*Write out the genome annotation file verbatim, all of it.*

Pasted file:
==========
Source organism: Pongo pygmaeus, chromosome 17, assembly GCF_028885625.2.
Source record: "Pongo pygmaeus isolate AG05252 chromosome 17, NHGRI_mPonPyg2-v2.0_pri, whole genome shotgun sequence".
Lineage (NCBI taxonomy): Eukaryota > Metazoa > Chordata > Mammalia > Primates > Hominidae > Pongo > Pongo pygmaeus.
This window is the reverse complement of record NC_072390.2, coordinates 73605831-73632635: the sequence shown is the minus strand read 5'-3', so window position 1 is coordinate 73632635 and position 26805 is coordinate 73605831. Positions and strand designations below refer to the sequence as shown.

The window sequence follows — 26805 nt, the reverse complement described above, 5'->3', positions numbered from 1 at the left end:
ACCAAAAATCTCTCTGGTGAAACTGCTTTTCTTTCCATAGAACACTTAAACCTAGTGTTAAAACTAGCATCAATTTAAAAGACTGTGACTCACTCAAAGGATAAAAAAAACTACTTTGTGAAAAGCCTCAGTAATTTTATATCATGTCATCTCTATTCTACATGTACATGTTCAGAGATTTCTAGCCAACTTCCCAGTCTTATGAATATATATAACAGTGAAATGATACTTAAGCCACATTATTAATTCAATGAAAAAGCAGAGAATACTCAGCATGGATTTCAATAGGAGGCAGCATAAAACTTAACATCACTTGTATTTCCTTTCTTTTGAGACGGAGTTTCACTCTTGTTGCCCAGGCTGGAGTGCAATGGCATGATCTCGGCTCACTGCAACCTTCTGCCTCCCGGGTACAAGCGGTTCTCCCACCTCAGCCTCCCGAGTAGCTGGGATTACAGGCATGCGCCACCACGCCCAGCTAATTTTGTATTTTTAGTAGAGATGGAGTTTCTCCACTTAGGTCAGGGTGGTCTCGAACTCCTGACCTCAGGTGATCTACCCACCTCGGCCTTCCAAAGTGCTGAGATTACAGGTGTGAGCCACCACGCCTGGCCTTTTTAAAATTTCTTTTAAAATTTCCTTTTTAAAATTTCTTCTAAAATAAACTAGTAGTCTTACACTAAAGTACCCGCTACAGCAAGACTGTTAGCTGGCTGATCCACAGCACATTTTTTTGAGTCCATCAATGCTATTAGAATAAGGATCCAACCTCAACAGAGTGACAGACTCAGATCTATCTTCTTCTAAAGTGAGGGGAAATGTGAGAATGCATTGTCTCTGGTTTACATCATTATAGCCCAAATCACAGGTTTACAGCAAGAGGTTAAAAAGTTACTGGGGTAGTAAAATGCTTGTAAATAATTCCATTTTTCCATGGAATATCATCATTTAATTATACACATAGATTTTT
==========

Source organism: Pongo pygmaeus, chromosome 17, assembly GCF_028885625.2.
Source record: "Pongo pygmaeus isolate AG05252 chromosome 17, NHGRI_mPonPyg2-v2.0_pri, whole genome shotgun sequence".
Lineage (NCBI taxonomy): Eukaryota > Metazoa > Chordata > Mammalia > Primates > Hominidae > Pongo > Pongo pygmaeus.
This window is the reverse complement of record NC_072390.2, coordinates 73605831-73632635: the sequence shown is the minus strand read 5'-3', so window position 1 is coordinate 73632635 and position 26805 is coordinate 73605831. Positions and strand designations below refer to the sequence as shown.

The window sequence follows — 26805 nt, the reverse complement described above, 5'->3', positions numbered from 1 at the left end:
ACCAAAAATCTCTCTGGTGAAACTGCTTTTCTTTCCATAGAACACTTAAACCTAGTGTTAAAACTAGCATCAATTTAAAAGACTGTGACTCACTCAAAGGATAAAAAAAACTACTTTGTGAAAAGCCTCAGTAATTTTATATCATGTCATCTCTATTCTACATGTACATGTTCAGAGATTTCTAGCCAACTTCCCAGTCTTATGAATATATATAACAGTGAAATGATACTTAAGCCACATTATTAATTCAATGAAAAAGCAGAGAATACTCAGCATGGATTTCAATAGGAGGCAGCATAAAACTTAACATCACTTGTATTTCCTTTCTTTTGAGACGGAGTTTCACTCTTGTTGCCCAGGCTGGAGTGCAATGGCATGATCTCGGCTCACTGCAACCTTCTGCCTCCCGGGTACAAGCGGTTCTCCCACCTCAGCCTCCCGAGTAGCTGGGATTACAGGCATGCGCCACCACGCCCAGCTAATTTTGTATTTTTAGTAGAGATGGAGTTTCTCCACTTAGGTCAGGGTGGTCTCGAACTCCTGACCTCAGGTGATCTACCCACCTCGGCCTTCCAAAGTGCTGAGATTACAGGTGTGAGCCACCACGCCTGGCCTTTTTAAAATTTCTTTTAAAATTTCCTTTTTAAAATTTCTTCTAAAATAAACTAGTAGTCTTACACTAAAGTACCCGCTACAGCAAGACTGTTAGCTGGCTGATCCACAGCACATTTTTTTGAGTCCATCAATGCTATTAGAATAAGGATCCAACCTCAACAGAGTGACAGACTCAGATCTATCTTCTTCTAAAGTGAGGGGAAATGTGAGAATGCATTGTCTCTGGTTTACATCATTATAGCCCAAATCACAGGTTTACAGCAAGAGGTTAAAAAGTTACTGGGGTAGTAAAATGCTTGTAAATAATTCCATTTTTCCATGGAATATCATCATTTAATTATACACATAGATTTTT